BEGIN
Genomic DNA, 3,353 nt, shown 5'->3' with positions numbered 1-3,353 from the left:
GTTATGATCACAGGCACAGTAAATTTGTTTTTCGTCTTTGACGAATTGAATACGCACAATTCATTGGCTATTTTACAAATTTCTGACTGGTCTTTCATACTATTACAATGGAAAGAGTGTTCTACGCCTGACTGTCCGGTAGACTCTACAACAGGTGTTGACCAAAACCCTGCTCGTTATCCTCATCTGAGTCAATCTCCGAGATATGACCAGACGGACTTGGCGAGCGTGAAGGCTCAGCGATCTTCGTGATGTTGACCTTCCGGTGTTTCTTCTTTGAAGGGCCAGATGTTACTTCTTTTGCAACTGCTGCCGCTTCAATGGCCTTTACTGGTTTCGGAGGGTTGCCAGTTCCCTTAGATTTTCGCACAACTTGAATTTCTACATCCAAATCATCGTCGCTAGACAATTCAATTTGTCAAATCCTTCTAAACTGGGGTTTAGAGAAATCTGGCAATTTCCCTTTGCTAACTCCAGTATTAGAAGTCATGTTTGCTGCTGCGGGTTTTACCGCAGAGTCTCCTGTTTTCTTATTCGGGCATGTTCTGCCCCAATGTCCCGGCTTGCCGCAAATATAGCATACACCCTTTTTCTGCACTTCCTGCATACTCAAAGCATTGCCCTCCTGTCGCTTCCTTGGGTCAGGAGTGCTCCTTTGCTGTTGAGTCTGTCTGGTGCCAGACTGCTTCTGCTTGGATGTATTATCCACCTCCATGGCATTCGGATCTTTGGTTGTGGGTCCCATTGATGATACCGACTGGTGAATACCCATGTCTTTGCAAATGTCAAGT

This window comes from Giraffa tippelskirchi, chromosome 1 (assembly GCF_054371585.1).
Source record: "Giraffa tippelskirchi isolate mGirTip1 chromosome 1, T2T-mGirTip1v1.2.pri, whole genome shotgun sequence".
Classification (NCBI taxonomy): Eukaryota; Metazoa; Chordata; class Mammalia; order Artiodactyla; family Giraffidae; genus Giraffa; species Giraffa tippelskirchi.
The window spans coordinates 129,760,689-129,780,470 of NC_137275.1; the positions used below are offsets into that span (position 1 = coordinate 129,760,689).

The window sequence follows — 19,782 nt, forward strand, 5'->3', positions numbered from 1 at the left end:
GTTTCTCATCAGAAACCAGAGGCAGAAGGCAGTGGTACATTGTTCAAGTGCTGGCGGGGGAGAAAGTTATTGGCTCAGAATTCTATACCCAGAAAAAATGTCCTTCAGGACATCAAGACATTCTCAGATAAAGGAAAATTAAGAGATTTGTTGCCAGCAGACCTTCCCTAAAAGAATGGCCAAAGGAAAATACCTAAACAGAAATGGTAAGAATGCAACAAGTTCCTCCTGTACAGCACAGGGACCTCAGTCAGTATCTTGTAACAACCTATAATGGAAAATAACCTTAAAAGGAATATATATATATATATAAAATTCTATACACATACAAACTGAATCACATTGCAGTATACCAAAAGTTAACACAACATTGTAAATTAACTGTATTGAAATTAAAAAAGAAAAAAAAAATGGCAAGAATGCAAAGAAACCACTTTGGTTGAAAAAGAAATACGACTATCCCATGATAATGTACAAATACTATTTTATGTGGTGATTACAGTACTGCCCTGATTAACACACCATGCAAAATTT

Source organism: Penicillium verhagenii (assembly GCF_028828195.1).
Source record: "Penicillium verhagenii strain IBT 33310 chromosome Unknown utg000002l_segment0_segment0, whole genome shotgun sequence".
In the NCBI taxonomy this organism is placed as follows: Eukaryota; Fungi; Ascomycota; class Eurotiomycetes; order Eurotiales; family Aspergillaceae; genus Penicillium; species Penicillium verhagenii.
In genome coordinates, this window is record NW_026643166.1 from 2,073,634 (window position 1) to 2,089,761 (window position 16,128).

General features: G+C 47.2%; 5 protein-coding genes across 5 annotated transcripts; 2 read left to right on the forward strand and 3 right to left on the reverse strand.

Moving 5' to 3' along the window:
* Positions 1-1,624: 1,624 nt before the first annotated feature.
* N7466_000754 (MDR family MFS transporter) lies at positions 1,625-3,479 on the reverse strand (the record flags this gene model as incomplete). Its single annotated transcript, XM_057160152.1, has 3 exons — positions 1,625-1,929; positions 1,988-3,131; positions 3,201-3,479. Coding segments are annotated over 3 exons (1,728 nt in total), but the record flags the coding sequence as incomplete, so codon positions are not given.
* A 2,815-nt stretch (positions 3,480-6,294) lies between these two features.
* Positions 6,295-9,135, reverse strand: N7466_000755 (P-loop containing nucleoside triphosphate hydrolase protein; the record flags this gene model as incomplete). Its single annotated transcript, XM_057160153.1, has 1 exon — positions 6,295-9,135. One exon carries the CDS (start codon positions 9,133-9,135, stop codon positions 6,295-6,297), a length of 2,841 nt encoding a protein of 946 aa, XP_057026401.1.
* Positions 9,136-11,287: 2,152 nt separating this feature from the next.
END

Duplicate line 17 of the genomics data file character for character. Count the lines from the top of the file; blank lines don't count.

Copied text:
* A 2,815-nt stretch (positions 3,480-6,294) lies between these two features.